Sept 10, 2010
The National Forestry Commission of Mexico in conjunction with the Swiss government recently held a conference to discuss the possibility of new, centralized climate change legislation. If enacted, the legislation will change the way Latin America governs its forests, and potentially set a precedent for how governments around the world manage their resources. But many at the conference expressed concerns that such legislation will end up benefiting a few wealthy elite while depriving local communities of their natural resources–all in the name of protecting the climate.
The REDD+ legislation–short for “reducing deforestation and forest degradation”–will require industrialized nations to pay developing nations to store carbon in their forests as well as manage them according to sustainable standards. Advocates say REDD+ will greatly benefit developing nations by helping to bring them out of poverty and end forest mismanagement.
Critics, however, say the legislation will do the exact opposite. By centralizing control of forest management, local communities and property owners in forest-rich nations like Brazil will be robbed of their resources, and a select few will have total control of these valuable resources.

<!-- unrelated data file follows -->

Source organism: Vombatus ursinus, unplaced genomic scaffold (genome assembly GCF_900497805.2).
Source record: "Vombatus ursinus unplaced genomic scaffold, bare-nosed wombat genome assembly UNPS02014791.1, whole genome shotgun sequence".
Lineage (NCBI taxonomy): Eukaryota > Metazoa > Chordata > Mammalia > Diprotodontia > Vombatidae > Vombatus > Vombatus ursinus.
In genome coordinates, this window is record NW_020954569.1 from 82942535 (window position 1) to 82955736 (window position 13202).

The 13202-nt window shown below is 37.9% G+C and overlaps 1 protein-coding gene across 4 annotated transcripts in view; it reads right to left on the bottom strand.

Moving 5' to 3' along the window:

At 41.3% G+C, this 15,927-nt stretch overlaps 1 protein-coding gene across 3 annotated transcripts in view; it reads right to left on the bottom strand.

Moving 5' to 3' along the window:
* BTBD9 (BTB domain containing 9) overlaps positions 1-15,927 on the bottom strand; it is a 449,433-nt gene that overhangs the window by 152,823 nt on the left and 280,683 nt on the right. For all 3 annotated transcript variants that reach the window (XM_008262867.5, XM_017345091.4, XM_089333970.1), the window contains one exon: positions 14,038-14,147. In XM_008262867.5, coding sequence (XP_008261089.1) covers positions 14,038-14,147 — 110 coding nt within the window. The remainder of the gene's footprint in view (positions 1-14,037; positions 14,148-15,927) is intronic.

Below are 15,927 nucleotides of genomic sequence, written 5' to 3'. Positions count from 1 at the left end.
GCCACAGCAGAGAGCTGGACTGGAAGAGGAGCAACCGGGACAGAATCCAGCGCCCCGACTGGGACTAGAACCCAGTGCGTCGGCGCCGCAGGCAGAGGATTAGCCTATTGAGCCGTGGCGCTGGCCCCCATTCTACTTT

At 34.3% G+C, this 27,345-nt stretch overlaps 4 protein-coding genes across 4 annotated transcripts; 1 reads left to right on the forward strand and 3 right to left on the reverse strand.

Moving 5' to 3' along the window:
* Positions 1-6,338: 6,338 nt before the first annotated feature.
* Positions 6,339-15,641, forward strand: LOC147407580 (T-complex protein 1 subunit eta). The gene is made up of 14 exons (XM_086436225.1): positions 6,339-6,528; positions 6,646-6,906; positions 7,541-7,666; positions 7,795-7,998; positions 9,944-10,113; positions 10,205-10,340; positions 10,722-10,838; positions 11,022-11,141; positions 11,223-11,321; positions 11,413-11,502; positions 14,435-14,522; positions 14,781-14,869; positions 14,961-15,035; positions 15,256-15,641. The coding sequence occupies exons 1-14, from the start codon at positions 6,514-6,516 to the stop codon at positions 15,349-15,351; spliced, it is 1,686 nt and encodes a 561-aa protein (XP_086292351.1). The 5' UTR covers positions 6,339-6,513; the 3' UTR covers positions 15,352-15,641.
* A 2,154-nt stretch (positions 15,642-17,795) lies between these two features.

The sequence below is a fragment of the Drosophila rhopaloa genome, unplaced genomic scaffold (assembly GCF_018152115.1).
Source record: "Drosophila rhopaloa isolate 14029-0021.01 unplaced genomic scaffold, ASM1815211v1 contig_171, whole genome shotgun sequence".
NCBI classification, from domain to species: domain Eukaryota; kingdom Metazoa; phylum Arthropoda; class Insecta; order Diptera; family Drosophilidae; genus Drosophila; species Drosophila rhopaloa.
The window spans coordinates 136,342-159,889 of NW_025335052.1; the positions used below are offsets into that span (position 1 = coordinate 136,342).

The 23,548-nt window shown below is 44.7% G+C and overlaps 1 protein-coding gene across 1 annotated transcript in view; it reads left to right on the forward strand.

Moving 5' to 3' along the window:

The vast majority of Mexico’s 64 million hectares of forest, for instance, are currently owned by rural communities and local landowners who manage them well. Climate change legislation that takes this control away and gives to centralized governments will only devastate these communities and open up the floodgates for corruption.
“Mexico’s long tradition of community forest management provides a strong foundation for local action,” explained Jose Carlos Fernandez Ugalde, head of Mexico’s National Forestry Commission.
So rather than transfer control of Latin American forests and their resources to a select few in the name of protecting the climate, many experts are urging that such control remain in the hands of the people.
“If REDD+ is to succeed, it must not come from central government decrees that undermine rural communities,” stressed Christian Kuchli from Switzerland’s Federal Office for the Environment. “It must have local support and involve increased resource flows to rural areas, with adequate safeguards in a balanced regulatory framework.”
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This article was posted: Friday, September 10, 2010 at 4:33 am